Explores the undertheorized convergence of postcoloniality and whiteness.
Postcolonial Whiteness examines the interrelations between whiteness and the history of European colonialism, as well as the status of whiteness in the contemporary postcolonial world. It addresses two fundamental questions: What happens to whiteness after empire, and to what extent do white cultural norms or imperatives remain embedded in the postcolonial or postindependence state as a part—acknowledged or not—of the colonial legacy? Presenting a wide range of critical and theoretical responses, the contributors explore these questions by focusing on such diverse topics as the legacy of Princess Diana; queer self-expression; the changing situation of Gypsy, or Romani, minorities in Eastern Europe; literature, including Joseph Conrad's Heart of Darkness, Caryl Phillips's Cambridge, and Gothic impact on the literature of Australia; reconstruction of white South African social identity; cross-cultural discussions of mental illness; Freud's case history of the Wolfman; and Australia's national anthems.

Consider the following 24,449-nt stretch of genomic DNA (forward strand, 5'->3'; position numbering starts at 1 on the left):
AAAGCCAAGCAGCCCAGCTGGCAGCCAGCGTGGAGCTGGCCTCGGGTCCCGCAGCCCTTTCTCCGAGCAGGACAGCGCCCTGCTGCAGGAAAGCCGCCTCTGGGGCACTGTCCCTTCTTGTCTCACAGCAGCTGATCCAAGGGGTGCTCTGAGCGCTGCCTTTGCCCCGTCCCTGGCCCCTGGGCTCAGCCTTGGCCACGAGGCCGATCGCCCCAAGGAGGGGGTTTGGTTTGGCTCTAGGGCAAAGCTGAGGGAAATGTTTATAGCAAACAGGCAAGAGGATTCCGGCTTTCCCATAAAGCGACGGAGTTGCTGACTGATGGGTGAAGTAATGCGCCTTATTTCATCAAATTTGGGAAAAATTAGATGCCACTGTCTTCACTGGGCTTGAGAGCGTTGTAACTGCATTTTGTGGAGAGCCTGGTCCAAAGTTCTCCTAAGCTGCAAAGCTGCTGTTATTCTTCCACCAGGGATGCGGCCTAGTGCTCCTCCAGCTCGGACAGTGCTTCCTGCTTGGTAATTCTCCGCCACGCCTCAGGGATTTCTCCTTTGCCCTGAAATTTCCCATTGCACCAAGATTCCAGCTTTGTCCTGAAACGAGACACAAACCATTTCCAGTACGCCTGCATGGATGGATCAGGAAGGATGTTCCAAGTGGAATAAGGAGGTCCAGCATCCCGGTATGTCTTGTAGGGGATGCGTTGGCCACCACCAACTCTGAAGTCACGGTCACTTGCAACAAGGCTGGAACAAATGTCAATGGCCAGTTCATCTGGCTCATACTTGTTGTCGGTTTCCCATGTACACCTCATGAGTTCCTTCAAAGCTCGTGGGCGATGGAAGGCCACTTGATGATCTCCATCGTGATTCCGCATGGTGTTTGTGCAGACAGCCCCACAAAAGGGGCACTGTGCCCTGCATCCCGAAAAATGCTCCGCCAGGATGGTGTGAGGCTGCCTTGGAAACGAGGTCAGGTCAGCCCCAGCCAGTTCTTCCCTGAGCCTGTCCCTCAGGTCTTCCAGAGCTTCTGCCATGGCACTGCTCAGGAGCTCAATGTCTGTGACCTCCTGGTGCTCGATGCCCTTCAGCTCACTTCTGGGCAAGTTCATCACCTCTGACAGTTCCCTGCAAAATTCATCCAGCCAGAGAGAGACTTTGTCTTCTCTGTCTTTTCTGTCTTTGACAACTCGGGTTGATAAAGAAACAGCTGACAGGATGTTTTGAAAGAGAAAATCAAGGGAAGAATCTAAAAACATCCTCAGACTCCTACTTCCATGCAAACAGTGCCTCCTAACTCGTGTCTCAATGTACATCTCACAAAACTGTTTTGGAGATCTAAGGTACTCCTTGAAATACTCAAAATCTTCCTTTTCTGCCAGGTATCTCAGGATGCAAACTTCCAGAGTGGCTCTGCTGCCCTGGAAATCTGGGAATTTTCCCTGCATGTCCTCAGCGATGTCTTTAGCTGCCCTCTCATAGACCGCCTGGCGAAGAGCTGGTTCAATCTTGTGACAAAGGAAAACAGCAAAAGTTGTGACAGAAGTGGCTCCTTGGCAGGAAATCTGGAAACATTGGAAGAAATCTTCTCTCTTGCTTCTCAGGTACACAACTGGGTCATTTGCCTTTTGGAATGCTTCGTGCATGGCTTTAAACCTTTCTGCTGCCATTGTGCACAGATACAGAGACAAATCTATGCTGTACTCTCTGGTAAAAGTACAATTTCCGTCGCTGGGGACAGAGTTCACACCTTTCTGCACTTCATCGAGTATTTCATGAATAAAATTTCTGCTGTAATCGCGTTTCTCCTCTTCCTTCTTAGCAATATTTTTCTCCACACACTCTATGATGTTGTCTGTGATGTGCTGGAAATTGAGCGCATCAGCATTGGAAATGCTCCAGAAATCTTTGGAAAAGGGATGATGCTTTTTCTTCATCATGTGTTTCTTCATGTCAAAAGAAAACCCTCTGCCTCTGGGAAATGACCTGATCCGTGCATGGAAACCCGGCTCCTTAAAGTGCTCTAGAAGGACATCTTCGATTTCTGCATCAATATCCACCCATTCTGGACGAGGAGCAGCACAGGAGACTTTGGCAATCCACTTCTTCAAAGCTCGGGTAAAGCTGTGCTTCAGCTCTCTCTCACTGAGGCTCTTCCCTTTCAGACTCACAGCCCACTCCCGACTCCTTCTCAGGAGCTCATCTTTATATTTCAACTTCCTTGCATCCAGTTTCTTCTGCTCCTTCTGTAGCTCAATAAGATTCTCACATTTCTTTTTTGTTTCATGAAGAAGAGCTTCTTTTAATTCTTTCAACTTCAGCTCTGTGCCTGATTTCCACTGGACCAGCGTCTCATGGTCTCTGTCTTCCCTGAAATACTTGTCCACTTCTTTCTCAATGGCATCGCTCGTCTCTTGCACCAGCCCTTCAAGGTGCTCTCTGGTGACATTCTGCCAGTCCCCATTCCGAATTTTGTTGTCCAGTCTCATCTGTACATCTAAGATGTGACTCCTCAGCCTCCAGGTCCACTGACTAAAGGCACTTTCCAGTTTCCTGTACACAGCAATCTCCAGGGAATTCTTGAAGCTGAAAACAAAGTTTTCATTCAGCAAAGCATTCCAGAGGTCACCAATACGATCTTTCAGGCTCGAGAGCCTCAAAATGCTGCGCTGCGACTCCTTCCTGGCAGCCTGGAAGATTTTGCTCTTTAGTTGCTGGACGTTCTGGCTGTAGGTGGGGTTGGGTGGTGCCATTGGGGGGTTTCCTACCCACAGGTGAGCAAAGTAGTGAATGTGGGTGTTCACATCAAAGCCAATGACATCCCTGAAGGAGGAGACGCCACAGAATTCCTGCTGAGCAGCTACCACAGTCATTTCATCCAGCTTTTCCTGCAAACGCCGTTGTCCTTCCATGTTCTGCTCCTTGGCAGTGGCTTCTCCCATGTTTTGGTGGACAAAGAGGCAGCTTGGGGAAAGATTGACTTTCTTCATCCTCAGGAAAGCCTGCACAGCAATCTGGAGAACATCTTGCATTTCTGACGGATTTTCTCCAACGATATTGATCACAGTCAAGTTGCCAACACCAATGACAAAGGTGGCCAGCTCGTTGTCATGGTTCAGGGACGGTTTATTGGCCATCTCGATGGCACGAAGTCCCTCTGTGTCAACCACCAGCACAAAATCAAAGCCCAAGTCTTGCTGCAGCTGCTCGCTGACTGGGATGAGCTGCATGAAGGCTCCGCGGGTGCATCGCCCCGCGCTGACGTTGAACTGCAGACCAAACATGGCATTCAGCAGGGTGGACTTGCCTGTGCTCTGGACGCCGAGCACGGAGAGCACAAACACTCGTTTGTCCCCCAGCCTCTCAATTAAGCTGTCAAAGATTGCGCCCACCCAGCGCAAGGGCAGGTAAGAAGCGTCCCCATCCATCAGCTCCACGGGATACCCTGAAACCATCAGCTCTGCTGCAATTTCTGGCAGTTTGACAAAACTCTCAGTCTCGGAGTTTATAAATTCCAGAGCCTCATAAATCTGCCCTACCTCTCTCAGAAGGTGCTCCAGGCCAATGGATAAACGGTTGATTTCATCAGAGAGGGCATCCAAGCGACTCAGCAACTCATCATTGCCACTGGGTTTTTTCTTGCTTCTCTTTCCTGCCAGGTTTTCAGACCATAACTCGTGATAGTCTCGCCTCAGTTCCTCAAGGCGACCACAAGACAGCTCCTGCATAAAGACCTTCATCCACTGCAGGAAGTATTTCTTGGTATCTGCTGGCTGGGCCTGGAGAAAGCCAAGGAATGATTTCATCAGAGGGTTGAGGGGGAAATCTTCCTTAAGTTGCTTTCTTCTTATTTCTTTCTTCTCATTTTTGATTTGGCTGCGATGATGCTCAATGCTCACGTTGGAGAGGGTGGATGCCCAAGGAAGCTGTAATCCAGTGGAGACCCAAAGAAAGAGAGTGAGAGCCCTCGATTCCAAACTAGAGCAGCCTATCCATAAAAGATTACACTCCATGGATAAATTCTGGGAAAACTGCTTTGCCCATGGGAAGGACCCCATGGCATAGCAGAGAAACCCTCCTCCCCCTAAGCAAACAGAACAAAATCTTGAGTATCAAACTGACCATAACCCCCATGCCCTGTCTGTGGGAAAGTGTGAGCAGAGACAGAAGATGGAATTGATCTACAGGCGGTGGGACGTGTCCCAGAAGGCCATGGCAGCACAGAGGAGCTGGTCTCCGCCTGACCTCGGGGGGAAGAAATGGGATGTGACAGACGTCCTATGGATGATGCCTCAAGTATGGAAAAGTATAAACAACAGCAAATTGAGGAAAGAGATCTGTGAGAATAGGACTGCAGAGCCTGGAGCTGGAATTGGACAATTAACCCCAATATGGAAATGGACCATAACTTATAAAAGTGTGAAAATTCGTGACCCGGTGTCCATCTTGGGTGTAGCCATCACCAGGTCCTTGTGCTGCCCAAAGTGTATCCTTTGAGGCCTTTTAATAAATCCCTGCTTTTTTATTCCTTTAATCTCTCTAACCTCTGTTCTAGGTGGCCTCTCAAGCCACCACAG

Alfred J. López is Assistant Professor of English at the University of Mississippi and the author of Posts and Pasts: A Theory of Postcolonialism, also published by SUNY Press.